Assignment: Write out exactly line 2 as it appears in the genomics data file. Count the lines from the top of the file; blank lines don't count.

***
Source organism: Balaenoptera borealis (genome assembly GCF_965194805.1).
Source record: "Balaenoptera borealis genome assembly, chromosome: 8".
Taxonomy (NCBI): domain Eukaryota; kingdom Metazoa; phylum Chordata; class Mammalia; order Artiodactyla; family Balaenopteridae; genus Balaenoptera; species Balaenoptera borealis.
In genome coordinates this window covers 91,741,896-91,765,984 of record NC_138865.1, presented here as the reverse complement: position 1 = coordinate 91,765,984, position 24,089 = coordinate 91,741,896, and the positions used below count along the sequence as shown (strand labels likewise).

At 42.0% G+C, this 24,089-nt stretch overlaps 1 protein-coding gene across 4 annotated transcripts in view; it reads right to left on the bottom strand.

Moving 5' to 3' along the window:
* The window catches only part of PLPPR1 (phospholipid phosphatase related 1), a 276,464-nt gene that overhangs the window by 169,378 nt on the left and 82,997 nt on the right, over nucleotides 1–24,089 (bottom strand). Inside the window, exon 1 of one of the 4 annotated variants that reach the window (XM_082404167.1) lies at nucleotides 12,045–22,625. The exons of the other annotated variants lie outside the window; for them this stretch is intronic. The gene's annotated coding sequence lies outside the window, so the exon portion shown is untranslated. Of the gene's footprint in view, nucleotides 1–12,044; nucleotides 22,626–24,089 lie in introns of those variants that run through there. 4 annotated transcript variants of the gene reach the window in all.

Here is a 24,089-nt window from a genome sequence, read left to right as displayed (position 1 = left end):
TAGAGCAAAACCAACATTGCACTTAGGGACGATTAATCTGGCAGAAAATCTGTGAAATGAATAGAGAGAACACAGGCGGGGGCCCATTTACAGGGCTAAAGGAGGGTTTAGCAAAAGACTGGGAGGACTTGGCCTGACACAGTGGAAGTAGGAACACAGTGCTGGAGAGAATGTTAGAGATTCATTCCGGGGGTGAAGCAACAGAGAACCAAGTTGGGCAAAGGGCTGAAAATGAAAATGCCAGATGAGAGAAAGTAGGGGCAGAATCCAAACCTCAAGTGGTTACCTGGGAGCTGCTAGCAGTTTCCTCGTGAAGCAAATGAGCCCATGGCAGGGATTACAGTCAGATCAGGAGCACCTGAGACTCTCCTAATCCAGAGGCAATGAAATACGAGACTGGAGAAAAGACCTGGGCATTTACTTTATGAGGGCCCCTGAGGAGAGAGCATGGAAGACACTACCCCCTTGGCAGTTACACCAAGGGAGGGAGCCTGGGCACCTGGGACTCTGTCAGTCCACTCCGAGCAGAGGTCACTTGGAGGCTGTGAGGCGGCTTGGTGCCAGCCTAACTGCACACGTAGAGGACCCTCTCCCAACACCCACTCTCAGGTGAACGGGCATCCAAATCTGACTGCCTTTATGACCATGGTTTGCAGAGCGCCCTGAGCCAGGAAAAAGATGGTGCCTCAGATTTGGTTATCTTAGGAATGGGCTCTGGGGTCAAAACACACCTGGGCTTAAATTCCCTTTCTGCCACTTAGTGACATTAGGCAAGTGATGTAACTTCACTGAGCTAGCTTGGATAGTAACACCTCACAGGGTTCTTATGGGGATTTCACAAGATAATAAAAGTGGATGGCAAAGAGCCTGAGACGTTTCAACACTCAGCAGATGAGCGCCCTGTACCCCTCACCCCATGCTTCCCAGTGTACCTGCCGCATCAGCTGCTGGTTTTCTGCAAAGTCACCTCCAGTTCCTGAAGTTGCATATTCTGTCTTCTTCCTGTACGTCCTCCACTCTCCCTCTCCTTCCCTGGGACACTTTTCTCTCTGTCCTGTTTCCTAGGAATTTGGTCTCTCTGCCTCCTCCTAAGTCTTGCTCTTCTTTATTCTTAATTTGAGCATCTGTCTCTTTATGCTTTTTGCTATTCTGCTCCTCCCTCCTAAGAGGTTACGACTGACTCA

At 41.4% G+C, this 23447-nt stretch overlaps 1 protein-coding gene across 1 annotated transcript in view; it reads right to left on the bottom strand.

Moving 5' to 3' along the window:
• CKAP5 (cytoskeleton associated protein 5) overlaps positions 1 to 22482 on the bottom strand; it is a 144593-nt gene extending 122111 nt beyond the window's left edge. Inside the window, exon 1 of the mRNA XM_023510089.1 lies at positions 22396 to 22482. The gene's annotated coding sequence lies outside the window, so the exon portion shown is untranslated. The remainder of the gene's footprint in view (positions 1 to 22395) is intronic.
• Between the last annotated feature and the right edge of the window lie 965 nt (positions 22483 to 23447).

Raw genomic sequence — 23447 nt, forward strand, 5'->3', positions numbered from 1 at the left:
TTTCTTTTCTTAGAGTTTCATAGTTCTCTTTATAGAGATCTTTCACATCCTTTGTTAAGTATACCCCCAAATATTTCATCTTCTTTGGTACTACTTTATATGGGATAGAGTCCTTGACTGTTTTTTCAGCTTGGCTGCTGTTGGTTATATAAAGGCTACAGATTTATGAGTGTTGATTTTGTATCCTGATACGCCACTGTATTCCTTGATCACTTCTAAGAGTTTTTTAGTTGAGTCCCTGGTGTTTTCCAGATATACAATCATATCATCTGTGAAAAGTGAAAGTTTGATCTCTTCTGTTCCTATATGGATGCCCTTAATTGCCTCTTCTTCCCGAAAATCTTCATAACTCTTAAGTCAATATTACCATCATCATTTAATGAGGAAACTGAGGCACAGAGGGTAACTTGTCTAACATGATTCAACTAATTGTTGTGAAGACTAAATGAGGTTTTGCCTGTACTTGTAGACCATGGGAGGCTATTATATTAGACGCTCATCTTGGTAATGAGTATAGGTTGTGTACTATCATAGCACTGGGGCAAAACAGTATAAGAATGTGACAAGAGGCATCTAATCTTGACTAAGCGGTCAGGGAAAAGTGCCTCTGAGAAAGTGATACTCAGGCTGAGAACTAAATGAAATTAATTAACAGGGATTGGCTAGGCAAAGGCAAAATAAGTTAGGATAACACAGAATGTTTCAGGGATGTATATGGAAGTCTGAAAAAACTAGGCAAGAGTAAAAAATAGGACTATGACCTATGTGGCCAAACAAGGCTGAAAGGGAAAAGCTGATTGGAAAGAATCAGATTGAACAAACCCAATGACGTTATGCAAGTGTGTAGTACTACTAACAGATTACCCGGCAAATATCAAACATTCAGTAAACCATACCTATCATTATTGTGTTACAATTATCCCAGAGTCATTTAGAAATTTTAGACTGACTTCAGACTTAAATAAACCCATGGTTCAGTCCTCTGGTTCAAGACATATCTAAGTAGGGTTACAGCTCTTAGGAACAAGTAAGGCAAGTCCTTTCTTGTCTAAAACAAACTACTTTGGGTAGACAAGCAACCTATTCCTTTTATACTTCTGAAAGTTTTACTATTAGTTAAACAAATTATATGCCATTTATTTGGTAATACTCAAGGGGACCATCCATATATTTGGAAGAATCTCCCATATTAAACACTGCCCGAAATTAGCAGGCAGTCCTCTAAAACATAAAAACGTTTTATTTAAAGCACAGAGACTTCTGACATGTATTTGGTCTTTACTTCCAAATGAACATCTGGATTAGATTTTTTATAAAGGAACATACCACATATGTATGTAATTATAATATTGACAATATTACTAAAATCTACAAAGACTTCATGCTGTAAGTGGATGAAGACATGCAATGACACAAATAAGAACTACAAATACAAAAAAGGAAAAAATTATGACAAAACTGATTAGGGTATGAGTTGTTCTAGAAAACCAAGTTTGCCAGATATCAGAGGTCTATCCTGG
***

Source record: "Balaenoptera borealis genome assembly, chromosome: 8".